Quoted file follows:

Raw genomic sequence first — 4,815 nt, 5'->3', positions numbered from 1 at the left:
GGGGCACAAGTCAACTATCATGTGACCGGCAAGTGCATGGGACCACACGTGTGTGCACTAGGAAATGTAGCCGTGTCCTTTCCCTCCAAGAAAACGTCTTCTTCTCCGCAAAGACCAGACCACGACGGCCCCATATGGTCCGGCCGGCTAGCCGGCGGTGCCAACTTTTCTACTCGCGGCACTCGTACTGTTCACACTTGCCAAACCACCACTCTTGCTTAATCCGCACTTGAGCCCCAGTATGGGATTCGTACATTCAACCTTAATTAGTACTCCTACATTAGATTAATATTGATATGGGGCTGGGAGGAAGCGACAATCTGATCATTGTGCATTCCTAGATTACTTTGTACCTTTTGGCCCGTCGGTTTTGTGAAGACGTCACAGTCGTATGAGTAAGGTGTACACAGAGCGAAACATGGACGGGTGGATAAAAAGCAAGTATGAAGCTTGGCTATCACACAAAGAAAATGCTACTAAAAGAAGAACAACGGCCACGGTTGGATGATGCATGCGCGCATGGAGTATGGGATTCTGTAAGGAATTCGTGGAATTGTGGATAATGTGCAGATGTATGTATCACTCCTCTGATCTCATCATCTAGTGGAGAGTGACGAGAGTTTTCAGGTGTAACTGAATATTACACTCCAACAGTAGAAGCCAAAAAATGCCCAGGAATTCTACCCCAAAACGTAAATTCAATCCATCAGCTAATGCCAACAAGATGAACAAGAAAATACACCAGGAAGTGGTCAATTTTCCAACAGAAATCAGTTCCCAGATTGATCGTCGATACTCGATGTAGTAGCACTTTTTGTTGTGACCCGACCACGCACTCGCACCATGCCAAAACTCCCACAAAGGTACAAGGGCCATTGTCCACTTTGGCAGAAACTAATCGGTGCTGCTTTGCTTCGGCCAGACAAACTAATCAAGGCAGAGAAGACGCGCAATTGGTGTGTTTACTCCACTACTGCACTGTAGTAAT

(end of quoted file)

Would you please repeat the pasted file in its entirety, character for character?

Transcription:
Raw genomic sequence first — 4,815 nt, 5'->3', positions numbered from 1 at the left:
GGGGCACAAGTCAACTATCATGTGACCGGCAAGTGCATGGGACCACACGTGTGTGCACTAGGAAATGTAGCCGTGTCCTTTCCCTCCAAGAAAACGTCTTCTTCTCCGCAAAGACCAGACCACGACGGCCCCATATGGTCCGGCCGGCTAGCCGGCGGTGCCAACTTTTCTACTCGCGGCACTCGTACTGTTCACACTTGCCAAACCACCACTCTTGCTTAATCCGCACTTGAGCCCCAGTATGGGATTCGTACATTCAACCTTAATTAGTACTCCTACATTAGATTAATATTGATATGGGGCTGGGAGGAAGCGACAATCTGATCATTGTGCATTCCTAGATTACTTTGTACCTTTTGGCCCGTCGGTTTTGTGAAGACGTCACAGTCGTATGAGTAAGGTGTACACAGAGCGAAACATGGACGGGTGGATAAAAAGCAAGTATGAAGCTTGGCTATCACACAAAGAAAATGCTACTAAAAGAAGAACAACGGCCACGGTTGGATGATGCATGCGCGCATGGAGTATGGGATTCTGTAAGGAATTCGTGGAATTGTGGATAATGTGCAGATGTATGTATCACTCCTCTGATCTCATCATCTAGTGGAGAGTGACGAGAGTTTTCAGGTGTAACTGAATATTACACTCCAACAGTAGAAGCCAAAAAATGCCCAGGAATTCTACCCCAAAACGTAAATTCAATCCATCAGCTAATGCCAACAAGATGAACAAGAAAATACACCAGGAAGTGGTCAATTTTCCAACAGAAATCAGTTCCCAGATTGATCGTCGATACTCGATGTAGTAGCACTTTTTGTTGTGACCCGACCACGCACTCGCACCATGCCAAAACTCCCACAAAGGTACAAGGGCCATTGTCCACTTTGGCAGAAACTAATCGGTGCTGCTTTGCTTCGGCCAGACAAACTAATCAAGGCAGAGAAGACGCGCAATTGGTGTGTTTACTCCACTACTGCACTGTAGTAAT